Wood ear mushroom is a fungus often used in Asian cooking. Whether fresh or dried, wood ear mushroom is a versatile ingredient. It has a unique texture and mild flavor that adds interest to many dishes.
What Are Wood Ear Mushrooms?
They have an elongated, wave-shaped cap that resembles the shape of an ear. They range from black to grayish-brown in color. The underside of the cap is often a lighter color. When mature, they can range in size from 1 to 6 inches. They are characterized by their thin, rubbery, and jelly-like texture.
You can find wood ear mushrooms in many grocery stores, Asian markets, and online retailers. They are often sold in dried form, but you can sometimes find fresh wood ear mushrooms as well.
What Do Wood Ear Mushrooms Taste Like?
Wood ear mushrooms have a light and subtle flavor. They have a meaty texture similar to that of button mushrooms but are crunchier. The flavor can be described as a bit nutty and earthy with hints of sweet and sour.
Chefs often use wood ear mushrooms in Asian cuisine to add texture to dishes like stir-fries or soups where their unique texture is appreciated. They don't impart any strong flavors, so you can pair them with other ingredients without overpowering them.
How to Cook with Wood Ear Mushrooms
Dried wood ear mushrooms have a subtle flavor that is great for adding umami richness to dishes like noodle soups, stir-fries, and salads. When rehydrated, the dried mushroom expands and has a chewy, crunchy texture that adds an interesting contrast to dishes. Wood ear mushrooms are also popular garnishes due to their unique appearance.
When cooking with wood ear mushrooms, it is important to keep some tips in mind to make the most of their unique flavor:
- Soak them first.
Before using dried wood ear mushrooms, it is necessary to soak them in warm water for 15 to 30 minutes to soften them up and remove any dirt or debris from the mushroom. They contain large amounts of sand and other impurities that you need to remove.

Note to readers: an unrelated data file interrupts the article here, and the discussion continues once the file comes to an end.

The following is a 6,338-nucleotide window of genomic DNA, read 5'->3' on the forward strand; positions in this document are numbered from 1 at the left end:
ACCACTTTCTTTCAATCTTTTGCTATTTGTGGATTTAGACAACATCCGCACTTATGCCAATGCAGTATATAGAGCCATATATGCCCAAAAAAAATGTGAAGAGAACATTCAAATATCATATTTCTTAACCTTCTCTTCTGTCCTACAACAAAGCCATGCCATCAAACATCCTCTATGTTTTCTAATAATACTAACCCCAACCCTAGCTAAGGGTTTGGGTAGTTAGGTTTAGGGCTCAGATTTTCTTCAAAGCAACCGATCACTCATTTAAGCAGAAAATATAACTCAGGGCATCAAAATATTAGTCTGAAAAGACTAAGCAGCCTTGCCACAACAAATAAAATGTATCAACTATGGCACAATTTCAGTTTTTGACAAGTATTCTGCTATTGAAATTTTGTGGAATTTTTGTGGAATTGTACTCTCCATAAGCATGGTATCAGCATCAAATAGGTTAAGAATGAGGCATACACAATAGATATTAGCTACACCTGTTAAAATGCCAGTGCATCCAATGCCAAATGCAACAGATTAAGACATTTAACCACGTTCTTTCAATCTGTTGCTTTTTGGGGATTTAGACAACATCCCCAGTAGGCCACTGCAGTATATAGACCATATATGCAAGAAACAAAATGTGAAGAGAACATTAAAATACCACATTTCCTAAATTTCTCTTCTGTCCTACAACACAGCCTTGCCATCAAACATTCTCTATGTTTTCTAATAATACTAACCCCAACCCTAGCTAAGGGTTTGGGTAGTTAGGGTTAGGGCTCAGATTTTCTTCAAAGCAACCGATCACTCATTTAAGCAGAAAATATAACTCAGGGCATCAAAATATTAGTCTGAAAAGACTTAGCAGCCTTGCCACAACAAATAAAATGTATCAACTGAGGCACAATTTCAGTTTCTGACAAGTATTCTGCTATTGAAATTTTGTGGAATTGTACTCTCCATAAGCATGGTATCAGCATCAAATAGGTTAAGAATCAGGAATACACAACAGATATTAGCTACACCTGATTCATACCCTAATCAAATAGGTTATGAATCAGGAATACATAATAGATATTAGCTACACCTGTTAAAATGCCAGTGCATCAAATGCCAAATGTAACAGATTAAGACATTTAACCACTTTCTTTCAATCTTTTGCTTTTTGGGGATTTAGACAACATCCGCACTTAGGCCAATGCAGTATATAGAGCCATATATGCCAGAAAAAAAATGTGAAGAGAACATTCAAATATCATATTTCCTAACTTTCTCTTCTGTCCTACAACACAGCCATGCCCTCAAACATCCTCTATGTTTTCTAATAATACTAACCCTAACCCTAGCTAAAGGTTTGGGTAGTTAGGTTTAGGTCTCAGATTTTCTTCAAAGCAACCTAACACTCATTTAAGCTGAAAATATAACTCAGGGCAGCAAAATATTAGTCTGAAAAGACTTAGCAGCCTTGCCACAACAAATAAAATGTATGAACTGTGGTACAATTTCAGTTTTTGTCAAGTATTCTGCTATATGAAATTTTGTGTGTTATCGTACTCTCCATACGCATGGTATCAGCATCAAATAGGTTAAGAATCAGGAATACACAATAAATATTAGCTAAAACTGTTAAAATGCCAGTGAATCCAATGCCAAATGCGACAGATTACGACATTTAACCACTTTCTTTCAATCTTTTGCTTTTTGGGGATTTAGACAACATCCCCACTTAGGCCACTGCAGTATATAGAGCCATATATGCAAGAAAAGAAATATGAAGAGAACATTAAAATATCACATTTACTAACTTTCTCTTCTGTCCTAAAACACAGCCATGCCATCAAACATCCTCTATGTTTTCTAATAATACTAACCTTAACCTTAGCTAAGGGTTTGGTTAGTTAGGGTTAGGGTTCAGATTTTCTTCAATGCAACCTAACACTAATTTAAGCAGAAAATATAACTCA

- Cut into small pieces.
Unless you are using the mushrooms whole, cutting the mushrooms into small pieces will help them cook faster and release more of their flavor into your dish.
- Don't overcook.
Wood ear mushrooms are delicate and will become tough if they are cooked for too long, so be sure to add them near the end of cooking or steam them in a separate pan before adding them to your dish.
- Add flavorings.
Wood ear mushrooms absorb the flavors they are cooked with, so feel free to add in seasonings like garlic, ginger, soy sauce, and sesame oil to enhance their flavor.
How to Store Wood Ear Mushrooms
Proper storage is essential for helping your wood ear mushrooms stay fresh for longer. If you have fresh mushrooms, the most important thing is keeping them dry. Moisture will cause the mushrooms to go bad, so wrap them in a paper towel or cheesecloth and place them in a paper bag in the refrigerator. This will allow air to circulate around the mushrooms, keeping them dry and preventing spoilage.
It’s also best to store them away from other produce as their odors can affect each other. Fresh wood ear mushrooms last for a few days in the refrigerator.
Store dried wood ear mushrooms in an airtight container such as a jar or plastic bag. This will help to keep any moisture at bay and prevent the mushrooms from getting stale and losing their flavor. It is best to keep them away from heat and direct sunlight.
Make sure not to overfill the storage container because too much pressure can crush or break the mushrooms. With proper storage, your dried wood ear mushrooms should last up to 6 months.
Wood Ear Mushroom Benefits
According to the USDA, 10 pieces (7 grams) of dried wood ear mushrooms have 25 calories and 6 grams of carbohydrates. Four grams of those carbohydrates are dietary fiber. The same amount of dried mushrooms also has 2.7 mg of iron, which is 15% of the Daily Value. So dried wood ear mushrooms are a healthy food choice with good amounts of dietary fiber and iron in a small amount of calories.
Wood Ear Mushroom Vs. Black Fungus Mushroom
Wood ear mushrooms and black fungus are both healthy choices that make for delicious dishes, but they have some subtle differences. They look similar, but black fungus mushrooms, Auricularia polytricha, are smaller and thinner than wood ear mushrooms.
Wood ear mushrooms have a chewy texture, while black fungus has a crunchy texture. When it comes to taste, wood ear mushrooms are mild and nutty, while black fungus mushrooms have a more earthy flavor. Despite these differences, wood ear mushrooms and black fungus mushrooms are good substitutes for each other in recipes.
- Easy Stuffed Mushrooms with Andouille
- Mushroom Ricotta Crostini
- One Skillet Mushroom BBQ Chicken
- Healthy Mushroom Risotto with Brown Rice